I can’t help but think that in hindsight, had many of these westerners been prepared to adjust more to a Ukrainian way of life their stay could have been more productive. Most people ‘live and learn’ but not here. These guys, like gamblers standing around the roulette wheel still think they are in with a chance. Inevitably, many return to their homelands with stories of what ‘could have been’.
O’Briens still has that magnetic pull though for many though. Western comforts such as the ‘all essential’ Sky Sports, good service and english menus means that those already missing home can reap some comfort.
Leaving the pub can have its down side. The Police can often be found lurking outside waiting for those who are, shall we say ‘three sheets to the wind’. Im afraid that the rumour of ‘rich westerners’ still rings true here and the demand to see your documents soon turns into a glorified shake down. Yes indeed, street robbery takes on a very different persona here.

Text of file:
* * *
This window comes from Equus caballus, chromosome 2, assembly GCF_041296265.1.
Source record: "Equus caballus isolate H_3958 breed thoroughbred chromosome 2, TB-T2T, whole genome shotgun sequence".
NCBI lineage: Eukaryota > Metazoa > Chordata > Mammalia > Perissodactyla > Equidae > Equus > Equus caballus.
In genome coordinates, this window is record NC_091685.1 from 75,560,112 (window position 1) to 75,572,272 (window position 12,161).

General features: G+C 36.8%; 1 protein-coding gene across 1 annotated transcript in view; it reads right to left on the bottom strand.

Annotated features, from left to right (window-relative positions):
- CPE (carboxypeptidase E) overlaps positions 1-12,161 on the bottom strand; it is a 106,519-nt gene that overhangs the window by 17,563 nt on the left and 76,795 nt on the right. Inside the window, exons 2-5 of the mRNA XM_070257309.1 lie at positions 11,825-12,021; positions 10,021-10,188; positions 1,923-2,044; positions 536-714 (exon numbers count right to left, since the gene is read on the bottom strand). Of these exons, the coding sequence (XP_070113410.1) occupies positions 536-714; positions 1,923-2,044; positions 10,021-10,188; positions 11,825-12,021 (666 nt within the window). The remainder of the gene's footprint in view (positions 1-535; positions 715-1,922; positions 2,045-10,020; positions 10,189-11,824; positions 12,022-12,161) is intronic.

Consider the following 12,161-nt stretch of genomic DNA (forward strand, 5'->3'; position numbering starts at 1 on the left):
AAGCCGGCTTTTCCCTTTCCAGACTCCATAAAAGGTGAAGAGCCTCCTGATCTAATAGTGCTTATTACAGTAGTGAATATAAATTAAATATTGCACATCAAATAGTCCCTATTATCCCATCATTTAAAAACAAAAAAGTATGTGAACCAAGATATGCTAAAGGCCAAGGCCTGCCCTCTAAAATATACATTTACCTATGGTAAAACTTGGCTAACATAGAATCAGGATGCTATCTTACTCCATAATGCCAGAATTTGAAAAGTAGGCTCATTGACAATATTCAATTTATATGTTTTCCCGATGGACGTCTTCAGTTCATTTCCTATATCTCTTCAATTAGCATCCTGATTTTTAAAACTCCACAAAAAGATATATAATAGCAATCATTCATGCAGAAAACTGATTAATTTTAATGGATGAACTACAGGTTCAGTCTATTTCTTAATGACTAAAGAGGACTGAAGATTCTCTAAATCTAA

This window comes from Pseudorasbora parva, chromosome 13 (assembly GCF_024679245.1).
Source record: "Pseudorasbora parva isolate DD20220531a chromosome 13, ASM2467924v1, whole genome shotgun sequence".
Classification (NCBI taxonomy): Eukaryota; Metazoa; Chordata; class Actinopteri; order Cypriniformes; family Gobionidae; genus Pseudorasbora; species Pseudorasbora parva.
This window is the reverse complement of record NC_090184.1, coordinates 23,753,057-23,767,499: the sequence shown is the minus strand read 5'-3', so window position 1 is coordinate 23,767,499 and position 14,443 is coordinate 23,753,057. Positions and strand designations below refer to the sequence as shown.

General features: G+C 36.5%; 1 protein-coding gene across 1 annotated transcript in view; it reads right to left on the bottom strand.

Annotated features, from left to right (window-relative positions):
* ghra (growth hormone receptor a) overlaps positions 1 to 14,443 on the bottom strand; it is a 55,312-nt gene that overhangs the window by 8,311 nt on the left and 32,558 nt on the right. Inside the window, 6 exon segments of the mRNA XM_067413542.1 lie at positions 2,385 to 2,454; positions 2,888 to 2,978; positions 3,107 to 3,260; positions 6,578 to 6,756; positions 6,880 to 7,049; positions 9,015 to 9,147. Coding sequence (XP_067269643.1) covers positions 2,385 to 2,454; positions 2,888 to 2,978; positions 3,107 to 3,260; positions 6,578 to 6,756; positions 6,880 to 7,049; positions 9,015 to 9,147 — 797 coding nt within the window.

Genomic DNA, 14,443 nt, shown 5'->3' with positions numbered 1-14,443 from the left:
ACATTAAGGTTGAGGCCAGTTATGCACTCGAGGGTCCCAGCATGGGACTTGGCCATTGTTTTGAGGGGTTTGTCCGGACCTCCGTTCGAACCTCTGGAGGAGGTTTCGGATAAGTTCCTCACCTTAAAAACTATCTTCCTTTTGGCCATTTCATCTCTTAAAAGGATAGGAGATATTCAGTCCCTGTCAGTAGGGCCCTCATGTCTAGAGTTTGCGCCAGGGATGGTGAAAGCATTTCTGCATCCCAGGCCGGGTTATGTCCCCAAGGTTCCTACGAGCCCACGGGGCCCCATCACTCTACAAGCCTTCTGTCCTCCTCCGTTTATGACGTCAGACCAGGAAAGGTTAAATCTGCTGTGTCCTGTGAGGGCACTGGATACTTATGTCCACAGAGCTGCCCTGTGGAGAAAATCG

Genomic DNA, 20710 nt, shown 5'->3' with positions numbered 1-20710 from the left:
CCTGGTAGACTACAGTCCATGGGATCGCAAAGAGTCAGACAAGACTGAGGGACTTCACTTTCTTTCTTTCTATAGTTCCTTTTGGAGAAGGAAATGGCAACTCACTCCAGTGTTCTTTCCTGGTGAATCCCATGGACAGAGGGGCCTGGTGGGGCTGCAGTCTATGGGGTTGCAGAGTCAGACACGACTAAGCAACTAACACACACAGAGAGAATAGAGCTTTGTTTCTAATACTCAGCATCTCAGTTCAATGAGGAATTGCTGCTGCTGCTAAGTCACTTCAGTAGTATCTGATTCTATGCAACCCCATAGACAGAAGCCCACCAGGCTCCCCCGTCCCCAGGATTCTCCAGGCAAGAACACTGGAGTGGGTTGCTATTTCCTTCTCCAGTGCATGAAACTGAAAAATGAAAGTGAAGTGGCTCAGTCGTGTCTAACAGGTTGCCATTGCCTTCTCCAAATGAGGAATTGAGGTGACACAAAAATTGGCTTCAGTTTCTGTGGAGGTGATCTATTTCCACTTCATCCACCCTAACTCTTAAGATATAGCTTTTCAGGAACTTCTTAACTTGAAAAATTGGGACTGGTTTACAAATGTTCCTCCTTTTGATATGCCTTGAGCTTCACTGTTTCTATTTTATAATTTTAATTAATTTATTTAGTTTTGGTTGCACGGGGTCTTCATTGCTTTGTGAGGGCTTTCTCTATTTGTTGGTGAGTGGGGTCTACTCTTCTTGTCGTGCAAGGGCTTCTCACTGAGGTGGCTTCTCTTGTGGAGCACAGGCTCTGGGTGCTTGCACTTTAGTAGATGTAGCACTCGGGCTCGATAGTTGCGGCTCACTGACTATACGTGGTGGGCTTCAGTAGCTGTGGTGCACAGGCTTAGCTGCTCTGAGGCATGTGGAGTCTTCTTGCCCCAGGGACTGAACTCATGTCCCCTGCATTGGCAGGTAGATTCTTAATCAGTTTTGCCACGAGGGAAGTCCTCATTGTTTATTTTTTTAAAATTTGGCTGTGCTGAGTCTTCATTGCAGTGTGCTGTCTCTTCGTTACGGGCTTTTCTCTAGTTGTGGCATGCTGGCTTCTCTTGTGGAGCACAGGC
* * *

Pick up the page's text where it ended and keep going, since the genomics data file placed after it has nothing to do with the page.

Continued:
It’s been while since I’ve mentioned a book on here. My book collection is vast with many titles based around Ukraine, Russia and the Former Soviet Union.
My latest read was a kindle purchase called ‘Odessa Dreams: The Dark Heart of Ukraine’s Online Marriage Industry‘ by Shaun Walker. This was a subject which I began to document when I started visiting Ukraine many years ago with my ‘Destination Unknown’ project. The tall leggy beauties parading around the streets of Ukraine have attracted men far and wide in the search for love and marriage. And as you can imagine, with around 3.5 million women more than men, the country still remains at the centre of the marriage industry today.
In Shaun’s book he writes about his experience travelling on an organised excursion arranged for Westerners to find the girl of their dreams. However, as is often the case with many things in Ukraine, nothing is quite what it seems and Shaun does a good job of revealing this in his book.
Although there may be a few exceptions to the rule, Shaun hits the nail on the head when he states ‘It is my humble opinion that lonely men come to this country to quell their own loneliness and use younger women who are in financial misfortune to their own benefits. And young women use these men’s generosity to improve their own lives’.